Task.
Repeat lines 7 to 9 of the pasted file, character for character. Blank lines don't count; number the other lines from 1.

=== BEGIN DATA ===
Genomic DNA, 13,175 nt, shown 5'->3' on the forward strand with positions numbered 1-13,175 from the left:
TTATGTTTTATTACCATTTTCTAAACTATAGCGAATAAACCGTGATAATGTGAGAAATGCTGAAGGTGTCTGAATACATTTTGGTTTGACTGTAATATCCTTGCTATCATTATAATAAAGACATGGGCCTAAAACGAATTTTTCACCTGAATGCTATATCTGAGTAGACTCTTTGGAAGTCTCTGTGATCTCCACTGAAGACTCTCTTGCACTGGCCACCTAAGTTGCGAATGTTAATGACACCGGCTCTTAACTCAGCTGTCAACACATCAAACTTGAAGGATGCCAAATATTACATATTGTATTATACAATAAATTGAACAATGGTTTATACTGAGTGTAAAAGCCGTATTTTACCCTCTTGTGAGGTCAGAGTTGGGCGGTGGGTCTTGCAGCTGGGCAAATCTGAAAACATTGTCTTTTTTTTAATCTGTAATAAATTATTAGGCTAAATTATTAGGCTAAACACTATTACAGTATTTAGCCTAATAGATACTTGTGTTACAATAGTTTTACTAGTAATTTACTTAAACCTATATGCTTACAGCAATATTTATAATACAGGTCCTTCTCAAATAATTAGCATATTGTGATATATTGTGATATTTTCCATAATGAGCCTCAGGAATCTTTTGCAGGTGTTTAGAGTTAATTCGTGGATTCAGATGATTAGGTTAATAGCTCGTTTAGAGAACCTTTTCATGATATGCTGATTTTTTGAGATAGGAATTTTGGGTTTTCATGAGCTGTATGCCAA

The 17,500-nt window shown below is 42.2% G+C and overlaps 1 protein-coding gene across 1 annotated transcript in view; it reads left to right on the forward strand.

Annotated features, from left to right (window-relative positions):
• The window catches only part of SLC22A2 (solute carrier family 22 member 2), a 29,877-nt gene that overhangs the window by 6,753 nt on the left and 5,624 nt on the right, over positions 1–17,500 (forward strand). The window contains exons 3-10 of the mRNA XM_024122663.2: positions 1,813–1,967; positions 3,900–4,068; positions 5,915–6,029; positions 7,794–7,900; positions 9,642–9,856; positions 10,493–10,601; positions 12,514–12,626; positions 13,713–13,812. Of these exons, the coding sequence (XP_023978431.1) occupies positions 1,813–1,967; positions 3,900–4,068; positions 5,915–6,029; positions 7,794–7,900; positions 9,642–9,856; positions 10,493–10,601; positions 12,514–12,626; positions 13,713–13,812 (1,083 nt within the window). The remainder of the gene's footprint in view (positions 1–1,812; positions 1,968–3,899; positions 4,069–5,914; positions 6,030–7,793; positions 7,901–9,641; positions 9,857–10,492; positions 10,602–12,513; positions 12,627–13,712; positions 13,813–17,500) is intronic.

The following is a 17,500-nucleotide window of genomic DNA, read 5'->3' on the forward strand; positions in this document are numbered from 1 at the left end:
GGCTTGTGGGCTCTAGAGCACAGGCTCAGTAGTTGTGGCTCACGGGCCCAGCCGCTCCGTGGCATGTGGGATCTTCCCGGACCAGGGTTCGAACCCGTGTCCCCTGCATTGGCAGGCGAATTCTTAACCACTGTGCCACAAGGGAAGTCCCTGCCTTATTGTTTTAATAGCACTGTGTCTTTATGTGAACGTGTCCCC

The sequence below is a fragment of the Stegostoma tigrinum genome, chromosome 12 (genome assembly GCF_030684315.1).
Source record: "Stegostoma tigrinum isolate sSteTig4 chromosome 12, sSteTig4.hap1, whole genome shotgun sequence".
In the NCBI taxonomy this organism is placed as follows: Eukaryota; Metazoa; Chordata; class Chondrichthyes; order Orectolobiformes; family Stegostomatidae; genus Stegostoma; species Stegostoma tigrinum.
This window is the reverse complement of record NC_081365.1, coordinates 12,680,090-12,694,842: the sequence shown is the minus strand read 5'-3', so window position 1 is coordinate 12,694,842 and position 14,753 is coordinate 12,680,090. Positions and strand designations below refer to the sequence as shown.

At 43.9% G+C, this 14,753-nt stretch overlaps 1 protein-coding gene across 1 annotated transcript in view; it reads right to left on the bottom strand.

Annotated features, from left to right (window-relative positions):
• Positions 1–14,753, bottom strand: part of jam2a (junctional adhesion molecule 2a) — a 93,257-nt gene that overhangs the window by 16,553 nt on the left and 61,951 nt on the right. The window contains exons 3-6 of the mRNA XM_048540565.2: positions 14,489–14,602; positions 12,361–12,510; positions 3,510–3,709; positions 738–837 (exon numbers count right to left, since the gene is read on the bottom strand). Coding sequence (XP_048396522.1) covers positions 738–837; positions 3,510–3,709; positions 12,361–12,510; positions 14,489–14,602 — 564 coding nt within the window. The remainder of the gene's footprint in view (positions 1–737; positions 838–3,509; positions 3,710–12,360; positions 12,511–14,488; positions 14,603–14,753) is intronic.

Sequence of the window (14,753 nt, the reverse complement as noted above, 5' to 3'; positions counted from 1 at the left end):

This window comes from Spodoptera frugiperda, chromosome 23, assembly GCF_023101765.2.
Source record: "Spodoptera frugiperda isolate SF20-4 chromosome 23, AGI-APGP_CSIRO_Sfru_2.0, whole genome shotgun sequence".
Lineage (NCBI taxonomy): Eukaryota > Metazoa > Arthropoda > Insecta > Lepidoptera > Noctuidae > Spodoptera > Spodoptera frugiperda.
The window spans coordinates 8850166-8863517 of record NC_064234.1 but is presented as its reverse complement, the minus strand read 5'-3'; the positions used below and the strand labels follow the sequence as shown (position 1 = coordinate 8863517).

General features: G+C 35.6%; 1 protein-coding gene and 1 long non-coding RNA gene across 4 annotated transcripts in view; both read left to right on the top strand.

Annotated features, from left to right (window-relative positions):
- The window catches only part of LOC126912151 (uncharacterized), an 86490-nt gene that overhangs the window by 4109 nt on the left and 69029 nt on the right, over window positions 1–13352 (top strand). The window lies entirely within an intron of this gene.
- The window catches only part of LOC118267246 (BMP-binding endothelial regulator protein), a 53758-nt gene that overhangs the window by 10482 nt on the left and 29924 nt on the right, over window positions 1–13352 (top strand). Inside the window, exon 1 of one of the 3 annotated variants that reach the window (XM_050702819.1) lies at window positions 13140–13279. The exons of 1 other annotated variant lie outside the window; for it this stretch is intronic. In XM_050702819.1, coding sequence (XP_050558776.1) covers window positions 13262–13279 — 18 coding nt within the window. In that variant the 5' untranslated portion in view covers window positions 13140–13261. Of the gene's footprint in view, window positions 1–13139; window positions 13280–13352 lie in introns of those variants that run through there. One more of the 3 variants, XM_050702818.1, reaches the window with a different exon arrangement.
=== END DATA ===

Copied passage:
GGCTTGTGGGCTCTAGAGCACAGGCTCAGTAGTTGTGGCTCACGGGCCCAGCCGCTCCGTGGCATGTGGGATCTTCCCGGACCAGGGTTCGAACCCGTGTCCCCTGCATTGGCAGGCGAATTCTTAACCACTGTGCCACAAGGGAAGTCCCTGCCTTATTGTTTTAATAGCACTGTGTCTTTATGTGAACGTGTCCCC

The sequence below is a fragment of the Stegostoma tigrinum genome, chromosome 12 (genome assembly GCF_030684315.1).
Source record: "Stegostoma tigrinum isolate sSteTig4 chromosome 12, sSteTig4.hap1, whole genome shotgun sequence".